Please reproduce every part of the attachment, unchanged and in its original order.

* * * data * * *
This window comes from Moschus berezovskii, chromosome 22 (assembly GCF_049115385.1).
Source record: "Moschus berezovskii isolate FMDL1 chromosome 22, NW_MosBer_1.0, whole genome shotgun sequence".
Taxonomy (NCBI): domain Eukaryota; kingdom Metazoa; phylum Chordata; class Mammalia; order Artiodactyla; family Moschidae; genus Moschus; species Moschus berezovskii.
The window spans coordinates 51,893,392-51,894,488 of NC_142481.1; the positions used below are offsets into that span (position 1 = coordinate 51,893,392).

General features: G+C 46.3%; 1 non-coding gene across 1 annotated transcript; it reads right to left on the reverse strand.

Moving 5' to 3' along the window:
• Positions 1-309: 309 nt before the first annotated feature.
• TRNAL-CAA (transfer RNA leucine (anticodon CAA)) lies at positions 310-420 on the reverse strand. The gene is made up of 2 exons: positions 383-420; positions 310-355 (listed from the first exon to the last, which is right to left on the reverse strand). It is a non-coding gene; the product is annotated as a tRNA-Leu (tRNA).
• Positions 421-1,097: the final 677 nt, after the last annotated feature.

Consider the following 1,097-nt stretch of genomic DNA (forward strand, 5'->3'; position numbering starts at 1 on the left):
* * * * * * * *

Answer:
This window comes from Moschus berezovskii, chromosome 22 (assembly GCF_049115385.1).
Source record: "Moschus berezovskii isolate FMDL1 chromosome 22, NW_MosBer_1.0, whole genome shotgun sequence".
Taxonomy (NCBI): domain Eukaryota; kingdom Metazoa; phylum Chordata; class Mammalia; order Artiodactyla; family Moschidae; genus Moschus; species Moschus berezovskii.
The window spans coordinates 51,893,392-51,894,488 of NC_142481.1; the positions used below are offsets into that span (position 1 = coordinate 51,893,392).

General features: G+C 46.3%; 1 non-coding gene across 1 annotated transcript; it reads right to left on the reverse strand.

Moving 5' to 3' along the window:
• Positions 1-309: 309 nt before the first annotated feature.
• TRNAL-CAA (transfer RNA leucine (anticodon CAA)) lies at positions 310-420 on the reverse strand. The gene is made up of 2 exons: positions 383-420; positions 310-355 (listed from the first exon to the last, which is right to left on the reverse strand). It is a non-coding gene; the product is annotated as a tRNA-Leu (tRNA).
• Positions 421-1,097: the final 677 nt, after the last annotated feature.

Consider the following 1,097-nt stretch of genomic DNA (forward strand, 5'->3'; position numbering starts at 1 on the left):